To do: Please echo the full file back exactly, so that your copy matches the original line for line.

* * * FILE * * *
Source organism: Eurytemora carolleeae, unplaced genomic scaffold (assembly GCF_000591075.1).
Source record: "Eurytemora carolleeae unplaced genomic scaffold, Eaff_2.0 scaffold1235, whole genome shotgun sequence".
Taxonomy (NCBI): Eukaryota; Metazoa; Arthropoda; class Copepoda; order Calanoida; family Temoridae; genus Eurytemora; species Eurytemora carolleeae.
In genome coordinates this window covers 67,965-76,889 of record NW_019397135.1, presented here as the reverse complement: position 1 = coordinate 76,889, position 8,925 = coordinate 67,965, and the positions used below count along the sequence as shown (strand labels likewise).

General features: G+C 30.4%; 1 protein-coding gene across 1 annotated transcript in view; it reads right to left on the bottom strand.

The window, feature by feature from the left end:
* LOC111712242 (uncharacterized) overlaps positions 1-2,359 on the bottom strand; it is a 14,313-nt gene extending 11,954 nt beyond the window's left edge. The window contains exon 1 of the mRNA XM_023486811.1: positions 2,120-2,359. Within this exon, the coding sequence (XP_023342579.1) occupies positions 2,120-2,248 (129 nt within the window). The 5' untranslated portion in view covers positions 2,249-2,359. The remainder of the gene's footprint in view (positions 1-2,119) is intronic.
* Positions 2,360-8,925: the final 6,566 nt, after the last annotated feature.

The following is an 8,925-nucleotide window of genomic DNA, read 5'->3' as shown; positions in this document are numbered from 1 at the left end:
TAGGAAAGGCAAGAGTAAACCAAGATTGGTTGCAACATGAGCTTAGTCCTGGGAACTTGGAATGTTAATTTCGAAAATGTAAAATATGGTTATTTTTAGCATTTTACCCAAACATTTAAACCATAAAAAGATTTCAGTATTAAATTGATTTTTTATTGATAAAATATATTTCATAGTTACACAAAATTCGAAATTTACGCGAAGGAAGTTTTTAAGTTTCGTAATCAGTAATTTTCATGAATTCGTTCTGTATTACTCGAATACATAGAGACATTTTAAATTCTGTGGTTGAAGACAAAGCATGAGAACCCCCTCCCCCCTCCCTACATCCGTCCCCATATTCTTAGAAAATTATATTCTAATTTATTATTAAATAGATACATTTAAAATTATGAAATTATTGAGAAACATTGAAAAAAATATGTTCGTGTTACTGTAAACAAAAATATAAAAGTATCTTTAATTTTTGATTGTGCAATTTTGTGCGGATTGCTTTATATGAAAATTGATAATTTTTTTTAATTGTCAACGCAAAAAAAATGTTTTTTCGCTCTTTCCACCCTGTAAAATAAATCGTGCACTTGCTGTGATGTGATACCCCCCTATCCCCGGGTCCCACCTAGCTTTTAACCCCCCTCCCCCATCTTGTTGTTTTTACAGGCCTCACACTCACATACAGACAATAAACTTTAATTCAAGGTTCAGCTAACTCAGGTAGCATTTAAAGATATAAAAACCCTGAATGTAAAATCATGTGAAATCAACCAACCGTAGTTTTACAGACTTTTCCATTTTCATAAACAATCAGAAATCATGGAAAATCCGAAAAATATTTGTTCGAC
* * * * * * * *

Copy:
Source organism: Eurytemora carolleeae, unplaced genomic scaffold (assembly GCF_000591075.1).
Source record: "Eurytemora carolleeae unplaced genomic scaffold, Eaff_2.0 scaffold1235, whole genome shotgun sequence".
Taxonomy (NCBI): Eukaryota; Metazoa; Arthropoda; class Copepoda; order Calanoida; family Temoridae; genus Eurytemora; species Eurytemora carolleeae.
In genome coordinates this window covers 67,965-76,889 of record NW_019397135.1, presented here as the reverse complement: position 1 = coordinate 76,889, position 8,925 = coordinate 67,965, and the positions used below count along the sequence as shown (strand labels likewise).

General features: G+C 30.4%; 1 protein-coding gene across 1 annotated transcript in view; it reads right to left on the bottom strand.

The window, feature by feature from the left end:
* LOC111712242 (uncharacterized) overlaps positions 1-2,359 on the bottom strand; it is a 14,313-nt gene extending 11,954 nt beyond the window's left edge. The window contains exon 1 of the mRNA XM_023486811.1: positions 2,120-2,359. Within this exon, the coding sequence (XP_023342579.1) occupies positions 2,120-2,248 (129 nt within the window). The 5' untranslated portion in view covers positions 2,249-2,359. The remainder of the gene's footprint in view (positions 1-2,119) is intronic.
* Positions 2,360-8,925: the final 6,566 nt, after the last annotated feature.

The following is an 8,925-nucleotide window of genomic DNA, read 5'->3' as shown; positions in this document are numbered from 1 at the left end:
TAGGAAAGGCAAGAGTAAACCAAGATTGGTTGCAACATGAGCTTAGTCCTGGGAACTTGGAATGTTAATTTCGAAAATGTAAAATATGGTTATTTTTAGCATTTTACCCAAACATTTAAACCATAAAAAGATTTCAGTATTAAATTGATTTTTTATTGATAAAATATATTTCATAGTTACACAAAATTCGAAATTTACGCGAAGGAAGTTTTTAAGTTTCGTAATCAGTAATTTTCATGAATTCGTTCTGTATTACTCGAATACATAGAGACATTTTAAATTCTGTGGTTGAAGACAAAGCATGAGAACCCCCTCCCCCCTCCCTACATCCGTCCCCATATTCTTAGAAAATTATATTCTAATTTATTATTAAATAGATACATTTAAAATTATGAAATTATTGAGAAACATTGAAAAAAATATGTTCGTGTTACTGTAAACAAAAATATAAAAGTATCTTTAATTTTTGATTGTGCAATTTTGTGCGGATTGCTTTATATGAAAATTGATAATTTTTTTTAATTGTCAACGCAAAAAAAATGTTTTTTCGCTCTTTCCACCCTGTAAAATAAATCGTGCACTTGCTGTGATGTGATACCCCCCTATCCCCGGGTCCCACCTAGCTTTTAACCCCCCTCCCCCATCTTGTTGTTTTTACAGGCCTCACACTCACATACAGACAATAAACTTTAATTCAAGGTTCAGCTAACTCAGGTAGCATTTAAAGATATAAAAACCCTGAATGTAAAATCATGTGAAATCAACCAACCGTAGTTTTACAGACTTTTCCATTTTCATAAACAATCAGAAATCATGGAAAATCCGAAAAATATTTGTTCGAC